The lives of thousands of cancer patients are at risk due to internet websites promoting bogus cures which can cause more harm than good, new research warned yesterday.

As a growing number of Britons embrace complementary therapies, it emerged that the internet was replete with incorrect advice that could potentially hasten the deaths of cancer sufferers.

From powdered shark fin to a cyanide compound found in apricot kernels, a flood of "miracle cures" were available on the internet which were not clinically proven. A "significant" number of websites also advocated giving up conventional treatment such as chemotherapy in favour of the alternative.

Professor Edzard Ernst of Exeter University, who co-led the study, urged greater education in highlighting the potentially fatal dangers of bogus internet cures. "This was to us quite an eye-opener and pretty scary stuff," said Professor Ernst, the first and only professor of complementary medicine in the country.

"Our conclusion was that a significant proportion of these websites are actually a risk to cancer patients. Not everything that is natural is risk-free. People should use their common sense and think twice about the motives of these websites."

The study examined 32 of the most popular cancer treatment websites, each of which received tens of thousands of visits every day from around the world, and analysed their claims. It found that not one of the multitude of treatments or medications advocated could be proven to cure or prevent the onset of cancer.

Three sites, based in the UK, the US and Cyprus, were found to offer advice that was potentially harmful to cancer sufferers. A further 16 per cent of sites actively discouraged patients from continuing with conventional treatment as opposed to complementary therapies, according to the research, published in the medical journal Annals of Oncology.

"We found that between these 30-odd sites, 118 different cancer 'cures' were recommended," said Professor Ernst. "None of these can be demonstrated to cure cancer. A significant proportion recommends not using conventional treatments, which implies a significant risk to patients."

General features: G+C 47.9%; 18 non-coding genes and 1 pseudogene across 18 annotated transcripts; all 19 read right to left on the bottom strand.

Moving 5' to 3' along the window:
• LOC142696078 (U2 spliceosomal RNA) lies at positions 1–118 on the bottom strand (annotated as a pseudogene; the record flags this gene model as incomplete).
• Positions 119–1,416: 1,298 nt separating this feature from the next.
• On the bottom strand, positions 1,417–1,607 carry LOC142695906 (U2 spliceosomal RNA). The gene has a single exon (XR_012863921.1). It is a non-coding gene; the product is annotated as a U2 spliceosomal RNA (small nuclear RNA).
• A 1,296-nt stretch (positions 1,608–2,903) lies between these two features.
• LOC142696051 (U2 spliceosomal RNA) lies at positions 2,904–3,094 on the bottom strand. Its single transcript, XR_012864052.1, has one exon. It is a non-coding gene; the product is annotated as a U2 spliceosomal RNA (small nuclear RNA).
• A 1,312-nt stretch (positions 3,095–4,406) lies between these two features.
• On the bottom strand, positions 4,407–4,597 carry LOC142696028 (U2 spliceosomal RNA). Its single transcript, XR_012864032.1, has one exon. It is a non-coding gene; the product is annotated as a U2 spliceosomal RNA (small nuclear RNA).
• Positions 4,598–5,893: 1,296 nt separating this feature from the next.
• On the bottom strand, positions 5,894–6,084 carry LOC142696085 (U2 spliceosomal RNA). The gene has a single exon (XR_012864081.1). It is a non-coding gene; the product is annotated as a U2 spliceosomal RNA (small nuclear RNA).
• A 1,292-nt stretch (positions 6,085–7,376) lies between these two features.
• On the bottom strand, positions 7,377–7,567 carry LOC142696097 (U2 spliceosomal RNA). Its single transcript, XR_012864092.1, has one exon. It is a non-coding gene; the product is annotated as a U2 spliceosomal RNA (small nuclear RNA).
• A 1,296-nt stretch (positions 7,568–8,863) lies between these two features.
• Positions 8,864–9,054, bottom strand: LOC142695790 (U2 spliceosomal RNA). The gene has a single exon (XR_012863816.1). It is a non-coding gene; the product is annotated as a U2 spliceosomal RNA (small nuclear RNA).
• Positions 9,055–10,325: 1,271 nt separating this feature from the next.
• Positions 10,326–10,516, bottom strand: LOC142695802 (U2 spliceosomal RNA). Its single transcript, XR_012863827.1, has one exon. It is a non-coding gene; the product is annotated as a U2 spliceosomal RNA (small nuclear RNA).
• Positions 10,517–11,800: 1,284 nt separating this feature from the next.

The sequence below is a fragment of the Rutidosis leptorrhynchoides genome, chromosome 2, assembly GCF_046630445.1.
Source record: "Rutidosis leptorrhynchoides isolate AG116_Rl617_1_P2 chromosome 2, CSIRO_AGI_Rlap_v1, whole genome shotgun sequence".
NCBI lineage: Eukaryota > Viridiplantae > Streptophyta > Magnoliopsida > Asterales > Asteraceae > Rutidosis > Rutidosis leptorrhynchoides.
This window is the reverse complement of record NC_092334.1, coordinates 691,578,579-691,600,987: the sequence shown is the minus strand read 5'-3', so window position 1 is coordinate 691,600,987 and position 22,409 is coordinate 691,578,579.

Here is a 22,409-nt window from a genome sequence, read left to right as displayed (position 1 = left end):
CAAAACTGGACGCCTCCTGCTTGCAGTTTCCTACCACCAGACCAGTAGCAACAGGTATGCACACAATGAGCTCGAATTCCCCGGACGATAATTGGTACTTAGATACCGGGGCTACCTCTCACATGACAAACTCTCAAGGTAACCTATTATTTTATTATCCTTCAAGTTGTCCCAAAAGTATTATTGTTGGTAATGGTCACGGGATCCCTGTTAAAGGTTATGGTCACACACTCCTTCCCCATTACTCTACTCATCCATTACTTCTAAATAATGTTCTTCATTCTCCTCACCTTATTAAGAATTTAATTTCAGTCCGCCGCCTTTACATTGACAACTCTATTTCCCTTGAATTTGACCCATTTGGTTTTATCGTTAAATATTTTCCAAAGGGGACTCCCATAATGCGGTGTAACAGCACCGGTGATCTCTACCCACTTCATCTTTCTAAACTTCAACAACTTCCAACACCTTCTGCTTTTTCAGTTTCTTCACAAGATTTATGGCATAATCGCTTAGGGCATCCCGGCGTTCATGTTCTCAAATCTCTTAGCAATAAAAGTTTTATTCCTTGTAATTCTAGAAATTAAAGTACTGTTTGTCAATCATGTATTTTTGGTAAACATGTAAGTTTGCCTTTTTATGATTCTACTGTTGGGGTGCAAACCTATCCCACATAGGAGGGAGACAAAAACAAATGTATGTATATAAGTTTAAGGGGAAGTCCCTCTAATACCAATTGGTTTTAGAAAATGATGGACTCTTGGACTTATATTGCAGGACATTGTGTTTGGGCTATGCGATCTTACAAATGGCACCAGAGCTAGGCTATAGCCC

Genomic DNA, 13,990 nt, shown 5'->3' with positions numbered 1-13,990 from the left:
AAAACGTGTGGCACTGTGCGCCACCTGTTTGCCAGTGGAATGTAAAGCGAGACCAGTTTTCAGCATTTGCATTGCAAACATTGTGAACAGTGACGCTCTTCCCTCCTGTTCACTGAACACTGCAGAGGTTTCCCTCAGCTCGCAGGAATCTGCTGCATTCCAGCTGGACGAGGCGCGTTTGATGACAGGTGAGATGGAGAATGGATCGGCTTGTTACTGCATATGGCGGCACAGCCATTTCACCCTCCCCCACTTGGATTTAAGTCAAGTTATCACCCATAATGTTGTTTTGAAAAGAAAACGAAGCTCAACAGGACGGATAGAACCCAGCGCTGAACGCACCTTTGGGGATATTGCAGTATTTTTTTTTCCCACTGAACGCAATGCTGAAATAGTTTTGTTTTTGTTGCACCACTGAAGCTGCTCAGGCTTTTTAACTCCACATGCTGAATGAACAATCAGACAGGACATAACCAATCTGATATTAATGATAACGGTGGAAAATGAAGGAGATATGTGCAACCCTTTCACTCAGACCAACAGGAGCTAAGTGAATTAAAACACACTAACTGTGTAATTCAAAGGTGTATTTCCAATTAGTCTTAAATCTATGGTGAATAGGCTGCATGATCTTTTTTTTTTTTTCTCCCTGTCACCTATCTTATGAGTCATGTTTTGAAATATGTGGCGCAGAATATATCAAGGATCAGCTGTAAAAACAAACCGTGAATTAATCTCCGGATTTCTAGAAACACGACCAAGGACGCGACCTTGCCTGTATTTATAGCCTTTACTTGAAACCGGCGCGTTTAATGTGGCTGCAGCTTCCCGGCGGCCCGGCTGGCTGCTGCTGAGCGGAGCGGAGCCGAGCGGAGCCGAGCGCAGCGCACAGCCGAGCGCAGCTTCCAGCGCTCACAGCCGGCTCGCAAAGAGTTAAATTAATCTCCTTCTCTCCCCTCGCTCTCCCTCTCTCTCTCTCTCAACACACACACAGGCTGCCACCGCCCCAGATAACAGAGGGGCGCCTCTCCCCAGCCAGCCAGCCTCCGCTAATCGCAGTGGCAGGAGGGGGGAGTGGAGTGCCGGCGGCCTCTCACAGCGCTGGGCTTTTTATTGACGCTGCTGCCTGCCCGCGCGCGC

Cancer societies warned patients against depending on internet information. Dr Julie Sharp, of Cancer Research UK, said: "There is a confusing amount of information about cancer treatment and 'alternative' cures available on the internet. Many of these have no clinical or scientific basis and so it is vitally important that patients seek advice from their doctors before embarking on any alternative therapy."

Richard Sullivan, head of clinical programmes at Cancer Research UK, added: "Too little is known about either the helpful or harmful effects, particularly those associated with herbal medicines."



Found in the kernels of apricots, cherries, peaches and almonds, laertrile contains a toxic cyanide compound and was first linked with cancer cures in the 1970s. After heavy marketing in the US studies revealed it could be harmful. Since the rise of the internet, it has resurfaced and, although banned in the UK, tablets can be purchased from Mexican websites.


A book published in America entitled "Sharks Do Not Get Cancer" led to interest in shark-related medicines. The erroneous claim has prompted a thriving market in products such as powdered shark fins, as well as liquid capsules. Cancer Research UK warns: "There is no evidence that it is any help at all in treating cancer."


Max Gerson set about finding cures through diets that would clean the body of toxins including including coffee enemas, vitamin injections and carrot juice diets. Today it is hailed as the ultimate "cancer cure" on numerous websites. Experts warn it can inflict more harm than good as it starves the patient of vital nutrients.